MS09-02 - Mask-Based Approach to Restoring and Phasing Single-Particle Diffraction Data


Vladimir Lunin (Institute of Mathematical Problems in Biology, Russia)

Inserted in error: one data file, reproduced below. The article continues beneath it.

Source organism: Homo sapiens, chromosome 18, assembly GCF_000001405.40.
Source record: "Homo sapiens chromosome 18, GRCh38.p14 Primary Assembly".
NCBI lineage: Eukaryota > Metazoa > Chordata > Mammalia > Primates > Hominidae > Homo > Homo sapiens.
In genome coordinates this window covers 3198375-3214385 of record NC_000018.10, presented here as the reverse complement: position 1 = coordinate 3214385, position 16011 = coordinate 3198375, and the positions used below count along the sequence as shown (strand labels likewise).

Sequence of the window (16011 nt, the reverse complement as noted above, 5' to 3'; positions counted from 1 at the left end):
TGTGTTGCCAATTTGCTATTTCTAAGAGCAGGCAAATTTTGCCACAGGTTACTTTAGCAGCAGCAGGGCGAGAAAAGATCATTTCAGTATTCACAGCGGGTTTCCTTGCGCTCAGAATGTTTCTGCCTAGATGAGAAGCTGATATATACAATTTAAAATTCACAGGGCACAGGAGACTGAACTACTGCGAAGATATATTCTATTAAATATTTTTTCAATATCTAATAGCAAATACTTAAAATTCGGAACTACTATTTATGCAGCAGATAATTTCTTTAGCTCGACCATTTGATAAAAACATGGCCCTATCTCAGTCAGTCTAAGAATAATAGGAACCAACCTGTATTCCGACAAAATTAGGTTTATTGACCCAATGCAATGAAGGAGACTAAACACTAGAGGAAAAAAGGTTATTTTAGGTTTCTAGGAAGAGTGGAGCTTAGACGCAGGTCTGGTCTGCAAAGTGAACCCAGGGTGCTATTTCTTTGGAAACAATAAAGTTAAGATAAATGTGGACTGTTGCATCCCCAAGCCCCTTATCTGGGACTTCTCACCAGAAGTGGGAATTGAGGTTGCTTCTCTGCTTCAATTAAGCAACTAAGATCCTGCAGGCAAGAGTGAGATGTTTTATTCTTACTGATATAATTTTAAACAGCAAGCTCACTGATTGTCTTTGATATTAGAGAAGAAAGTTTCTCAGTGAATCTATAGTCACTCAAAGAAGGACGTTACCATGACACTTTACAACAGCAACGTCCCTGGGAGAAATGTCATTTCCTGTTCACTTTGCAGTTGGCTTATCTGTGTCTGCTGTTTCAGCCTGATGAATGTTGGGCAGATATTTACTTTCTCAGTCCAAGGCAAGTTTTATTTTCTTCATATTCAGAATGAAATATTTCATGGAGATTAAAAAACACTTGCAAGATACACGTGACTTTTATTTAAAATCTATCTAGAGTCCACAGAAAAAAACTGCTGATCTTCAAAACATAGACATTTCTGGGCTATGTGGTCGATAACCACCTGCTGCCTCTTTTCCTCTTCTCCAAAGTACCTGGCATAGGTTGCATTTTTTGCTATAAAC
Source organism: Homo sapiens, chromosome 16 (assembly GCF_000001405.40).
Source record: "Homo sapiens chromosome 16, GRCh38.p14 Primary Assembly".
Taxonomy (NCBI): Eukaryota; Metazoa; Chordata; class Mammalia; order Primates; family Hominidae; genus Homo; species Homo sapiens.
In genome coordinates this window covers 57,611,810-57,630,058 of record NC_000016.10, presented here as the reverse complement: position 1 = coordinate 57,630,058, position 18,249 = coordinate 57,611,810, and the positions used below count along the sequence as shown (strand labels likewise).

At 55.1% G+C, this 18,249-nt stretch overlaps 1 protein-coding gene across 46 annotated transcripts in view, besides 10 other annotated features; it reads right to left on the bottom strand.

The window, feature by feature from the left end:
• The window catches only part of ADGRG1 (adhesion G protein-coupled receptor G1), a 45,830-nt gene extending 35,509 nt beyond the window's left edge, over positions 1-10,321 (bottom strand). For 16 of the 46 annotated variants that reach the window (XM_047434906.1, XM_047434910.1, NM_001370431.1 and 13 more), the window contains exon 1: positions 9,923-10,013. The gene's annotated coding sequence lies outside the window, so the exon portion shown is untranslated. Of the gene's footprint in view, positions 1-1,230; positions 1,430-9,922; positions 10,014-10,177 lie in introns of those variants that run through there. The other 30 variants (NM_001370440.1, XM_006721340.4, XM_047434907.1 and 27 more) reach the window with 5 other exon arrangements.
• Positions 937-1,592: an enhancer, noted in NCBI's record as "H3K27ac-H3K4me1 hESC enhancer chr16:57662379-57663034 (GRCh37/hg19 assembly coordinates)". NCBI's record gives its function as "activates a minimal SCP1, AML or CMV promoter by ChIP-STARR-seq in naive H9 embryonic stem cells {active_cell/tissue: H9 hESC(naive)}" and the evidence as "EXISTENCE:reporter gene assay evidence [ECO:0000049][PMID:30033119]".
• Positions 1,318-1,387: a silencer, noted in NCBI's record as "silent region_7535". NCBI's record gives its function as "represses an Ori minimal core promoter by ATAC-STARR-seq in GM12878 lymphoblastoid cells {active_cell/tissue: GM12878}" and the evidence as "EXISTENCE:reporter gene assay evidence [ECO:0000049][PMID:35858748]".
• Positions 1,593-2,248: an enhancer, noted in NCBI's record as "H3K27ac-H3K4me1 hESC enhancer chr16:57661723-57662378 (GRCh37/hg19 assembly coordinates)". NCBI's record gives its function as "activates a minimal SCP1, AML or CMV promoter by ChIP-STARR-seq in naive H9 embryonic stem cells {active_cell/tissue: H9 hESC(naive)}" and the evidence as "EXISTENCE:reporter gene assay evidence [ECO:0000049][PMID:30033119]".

The development of experimental techniques, in particular the emergence of the X-ray free-electron lasers, allows to approach the practical solution of the problem of registration of the scattering from an isolated particle and thereby to obtain information about the three-dimensional structure of non-crystalline biological objects by X-ray diffraction methods. The possibility to measure non-Bragg reflections makes experimental data mutually dependent and essentially simplifies the structure solution. Sampling of experimental scattering data to a fine enough grid makes the structure determination equivalent to phasing of structure factor magnitudes for an 'imaginary' crystal with extremely large solvent content. This makes density modification phasing methods especially powerful supposing the object envelope is known. At the same time, such methods may be sensitive to the accuracy of the envelope and completeness of experimental data and may suffer from nonuniqueness of the phase problem solution.  The mask based approach is a preliminary phasing method that performs random search for connected object envelopes that produce the estimates of structure factor magnitudes close to the values observed in X-ray experiment. Alignment, clusterization, and averaging of the phase sets corresponding to selected putative envelopes produce an approximate solution of the phase problem (Lunin et al.: Acta Cryst. D72, 147-157; Acta Cryst. D75, 79-89). Beside the estimating of unknown phase values this approach allows to estimate the values of structure factor magnitudes lost in the experiment, e.g. ones corresponding to beam-stop shade zone or to oversaturated reflections.